One day the tide went out and kept on going.
There were some among our people who were nervous. “A great ebbing brings a killing wave!” they cried. And yet minutes passed, then hours, and mud that had been a fathom deep began to dry, to crack under a strangely swollen sun.
We went down to the sea to walk there among our boats fallen over.
Fish lay on their sides all around. We gathered baskets full. When we set all the fish out for smoking, the racks creaked under their weight.
The days were endless. The sun hung motionless above the western horizon, over canyons and broad plains once obscured by the sea.
Before long, we had gathered and eaten all the fish near our village. We ventured farther from the old shore to search for more, baskets in hand. Dry kelp, dry eelgrass tumbled in a dry wind. At length we stood upon the brink, the edge of the shallow sea that had fringed our land, and the old seafloor fell swift away from us. A mile down we climbed, the scent of old brine sharp in our nostrils, our steps raising a fine pale dust that made us cough hard.
There were those of us who had been lost at sea and we found them, alive beneath the wreckage of their ships. Their hair was ropy and green and they greeted us distractedly, lost in opaque thought. Aquamarine eyes that had once been brown or gray fixed on the sun, alarmed. We bade them return with us but they did not follow.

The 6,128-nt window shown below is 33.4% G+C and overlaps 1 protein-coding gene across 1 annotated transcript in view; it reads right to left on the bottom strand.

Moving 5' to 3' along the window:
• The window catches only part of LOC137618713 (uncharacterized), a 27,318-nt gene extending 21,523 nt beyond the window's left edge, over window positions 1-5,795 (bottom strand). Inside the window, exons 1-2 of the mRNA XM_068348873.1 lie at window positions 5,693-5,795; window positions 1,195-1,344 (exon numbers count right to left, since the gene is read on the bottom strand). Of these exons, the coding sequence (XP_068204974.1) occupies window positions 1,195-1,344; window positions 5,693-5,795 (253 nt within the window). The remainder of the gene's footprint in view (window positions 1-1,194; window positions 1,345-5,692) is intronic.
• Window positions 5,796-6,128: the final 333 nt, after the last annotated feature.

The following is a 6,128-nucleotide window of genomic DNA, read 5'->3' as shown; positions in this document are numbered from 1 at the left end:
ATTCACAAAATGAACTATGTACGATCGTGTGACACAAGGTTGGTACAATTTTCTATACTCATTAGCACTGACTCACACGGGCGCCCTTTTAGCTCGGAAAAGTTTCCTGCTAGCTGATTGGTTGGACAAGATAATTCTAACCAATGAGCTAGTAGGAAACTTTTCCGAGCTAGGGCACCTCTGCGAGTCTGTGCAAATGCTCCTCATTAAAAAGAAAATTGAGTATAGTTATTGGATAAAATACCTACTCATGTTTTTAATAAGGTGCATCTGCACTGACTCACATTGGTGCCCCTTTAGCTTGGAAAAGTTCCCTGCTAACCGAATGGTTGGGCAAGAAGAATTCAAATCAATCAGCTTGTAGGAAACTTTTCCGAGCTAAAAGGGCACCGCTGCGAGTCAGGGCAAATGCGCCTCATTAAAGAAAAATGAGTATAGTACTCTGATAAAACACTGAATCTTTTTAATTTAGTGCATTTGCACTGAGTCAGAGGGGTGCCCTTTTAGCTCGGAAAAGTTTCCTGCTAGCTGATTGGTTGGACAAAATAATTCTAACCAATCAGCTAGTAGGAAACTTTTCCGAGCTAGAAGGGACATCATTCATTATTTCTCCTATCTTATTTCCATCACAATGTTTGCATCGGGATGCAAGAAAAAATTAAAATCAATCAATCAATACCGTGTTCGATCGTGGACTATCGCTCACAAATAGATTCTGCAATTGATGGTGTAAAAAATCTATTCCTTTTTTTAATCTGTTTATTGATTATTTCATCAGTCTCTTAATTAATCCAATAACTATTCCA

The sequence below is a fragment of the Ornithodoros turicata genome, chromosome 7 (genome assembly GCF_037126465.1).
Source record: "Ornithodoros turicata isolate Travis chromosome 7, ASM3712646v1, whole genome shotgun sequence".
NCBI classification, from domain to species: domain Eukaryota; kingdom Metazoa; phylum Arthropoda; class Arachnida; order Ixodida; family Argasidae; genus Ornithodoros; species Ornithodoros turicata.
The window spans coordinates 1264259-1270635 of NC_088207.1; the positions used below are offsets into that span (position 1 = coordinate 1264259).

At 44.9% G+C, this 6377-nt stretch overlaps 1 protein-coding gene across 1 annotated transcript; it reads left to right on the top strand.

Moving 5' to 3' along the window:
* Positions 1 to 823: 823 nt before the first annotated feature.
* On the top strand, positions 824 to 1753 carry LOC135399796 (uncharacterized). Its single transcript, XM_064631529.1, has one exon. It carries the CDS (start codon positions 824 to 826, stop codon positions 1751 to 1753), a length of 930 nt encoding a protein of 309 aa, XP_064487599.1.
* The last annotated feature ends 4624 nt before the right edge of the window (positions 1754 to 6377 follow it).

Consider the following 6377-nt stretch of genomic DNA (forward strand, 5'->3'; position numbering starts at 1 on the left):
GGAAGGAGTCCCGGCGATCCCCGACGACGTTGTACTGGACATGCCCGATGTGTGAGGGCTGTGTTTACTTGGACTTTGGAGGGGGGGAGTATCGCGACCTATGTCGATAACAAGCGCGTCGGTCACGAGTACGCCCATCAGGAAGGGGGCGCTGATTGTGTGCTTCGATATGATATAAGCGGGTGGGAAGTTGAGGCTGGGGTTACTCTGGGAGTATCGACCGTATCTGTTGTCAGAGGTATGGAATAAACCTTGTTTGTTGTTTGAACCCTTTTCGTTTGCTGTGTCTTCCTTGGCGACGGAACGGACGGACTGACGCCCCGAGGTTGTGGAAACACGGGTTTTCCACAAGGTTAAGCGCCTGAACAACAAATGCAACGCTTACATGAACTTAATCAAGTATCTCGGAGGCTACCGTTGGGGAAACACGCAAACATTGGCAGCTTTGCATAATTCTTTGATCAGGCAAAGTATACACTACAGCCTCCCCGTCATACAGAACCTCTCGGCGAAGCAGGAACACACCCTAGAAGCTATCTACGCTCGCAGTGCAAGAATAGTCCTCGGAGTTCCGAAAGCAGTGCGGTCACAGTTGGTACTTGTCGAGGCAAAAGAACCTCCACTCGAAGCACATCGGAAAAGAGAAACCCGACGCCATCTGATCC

We stayed with them, our colors changing over days.
What were our spines but the backbones of fish? What were our arms but fins? We were fish then again, scuttling at the bottom of a sea of air. The air grew thick around us, cloaked the sun. A mile above us thick air parted from thin, a meniscus overhead, seething.
After some time, restless, we walked toward our homes on the old shore, but the air grew thin as we arrived. We could not stand, nor could we breathe. We fell down gasping. Animals were there, the dogs we had left to guard our homes grown sleek. They watched us choke. Their eyes had changed, grown yellow with fire in them. They regarded us with curiosity, with pity.
The dogs came to us where we lay dying and kindly pushed us back into the sea where we could breathe. They watched us with some fondness a while longer, then turned and went about their business, lords of the world we left for them.
by Chris Clarke